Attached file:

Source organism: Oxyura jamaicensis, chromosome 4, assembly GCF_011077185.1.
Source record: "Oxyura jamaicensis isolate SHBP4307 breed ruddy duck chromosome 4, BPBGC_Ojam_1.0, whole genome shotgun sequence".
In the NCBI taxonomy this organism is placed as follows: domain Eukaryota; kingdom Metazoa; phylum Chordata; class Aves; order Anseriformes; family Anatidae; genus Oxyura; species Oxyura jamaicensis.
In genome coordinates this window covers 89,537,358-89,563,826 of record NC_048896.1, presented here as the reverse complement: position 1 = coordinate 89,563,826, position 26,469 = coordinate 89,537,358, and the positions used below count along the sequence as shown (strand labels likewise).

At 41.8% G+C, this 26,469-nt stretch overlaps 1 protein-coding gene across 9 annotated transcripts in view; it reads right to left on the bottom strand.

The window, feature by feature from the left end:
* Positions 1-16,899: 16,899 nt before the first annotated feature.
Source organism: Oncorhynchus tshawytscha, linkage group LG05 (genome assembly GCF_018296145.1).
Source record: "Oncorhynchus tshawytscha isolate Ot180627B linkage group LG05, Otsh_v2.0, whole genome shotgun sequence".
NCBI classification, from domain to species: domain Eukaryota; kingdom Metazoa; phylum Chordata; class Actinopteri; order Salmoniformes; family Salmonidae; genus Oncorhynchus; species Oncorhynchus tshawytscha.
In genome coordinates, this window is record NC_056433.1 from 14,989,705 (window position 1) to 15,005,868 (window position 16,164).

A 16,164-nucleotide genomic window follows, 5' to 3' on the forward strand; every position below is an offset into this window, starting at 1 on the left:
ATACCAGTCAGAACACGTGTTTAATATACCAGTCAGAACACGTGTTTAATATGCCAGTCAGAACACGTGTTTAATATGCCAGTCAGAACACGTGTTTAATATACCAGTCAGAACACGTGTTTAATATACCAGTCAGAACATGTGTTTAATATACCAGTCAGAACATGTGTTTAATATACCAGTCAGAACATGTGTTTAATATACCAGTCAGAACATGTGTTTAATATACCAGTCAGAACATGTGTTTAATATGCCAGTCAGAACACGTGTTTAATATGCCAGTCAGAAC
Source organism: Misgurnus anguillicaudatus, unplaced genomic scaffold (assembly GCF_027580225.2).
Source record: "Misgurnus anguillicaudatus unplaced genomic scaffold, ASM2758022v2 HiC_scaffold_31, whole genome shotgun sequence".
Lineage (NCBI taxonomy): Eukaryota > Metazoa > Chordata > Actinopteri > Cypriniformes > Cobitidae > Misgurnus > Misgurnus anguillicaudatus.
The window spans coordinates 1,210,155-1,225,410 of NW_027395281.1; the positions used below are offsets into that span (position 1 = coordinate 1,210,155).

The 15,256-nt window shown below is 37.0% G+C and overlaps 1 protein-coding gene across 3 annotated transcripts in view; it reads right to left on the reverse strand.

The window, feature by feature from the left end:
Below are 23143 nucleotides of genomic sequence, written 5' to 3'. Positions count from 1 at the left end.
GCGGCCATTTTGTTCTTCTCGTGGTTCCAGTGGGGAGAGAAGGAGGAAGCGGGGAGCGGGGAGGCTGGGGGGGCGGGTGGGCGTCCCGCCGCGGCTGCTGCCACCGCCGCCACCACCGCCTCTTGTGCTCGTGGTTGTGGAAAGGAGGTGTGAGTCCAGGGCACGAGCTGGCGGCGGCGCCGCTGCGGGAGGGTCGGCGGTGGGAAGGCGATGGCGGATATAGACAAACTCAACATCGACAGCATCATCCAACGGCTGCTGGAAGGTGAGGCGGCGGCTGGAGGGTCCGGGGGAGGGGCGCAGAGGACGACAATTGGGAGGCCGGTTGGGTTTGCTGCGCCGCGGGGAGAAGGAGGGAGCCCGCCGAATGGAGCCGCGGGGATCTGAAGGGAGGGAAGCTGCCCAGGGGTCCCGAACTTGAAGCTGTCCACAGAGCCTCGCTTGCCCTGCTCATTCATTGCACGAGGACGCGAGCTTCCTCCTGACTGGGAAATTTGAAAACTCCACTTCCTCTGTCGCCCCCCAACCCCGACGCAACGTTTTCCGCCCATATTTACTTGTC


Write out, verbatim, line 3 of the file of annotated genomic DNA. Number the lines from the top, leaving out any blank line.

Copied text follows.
In the NCBI taxonomy this organism is placed as follows: domain Eukaryota; kingdom Metazoa; phylum Chordata; class Aves; order Anseriformes; family Anatidae; genus Oxyura; species Oxyura jamaicensis.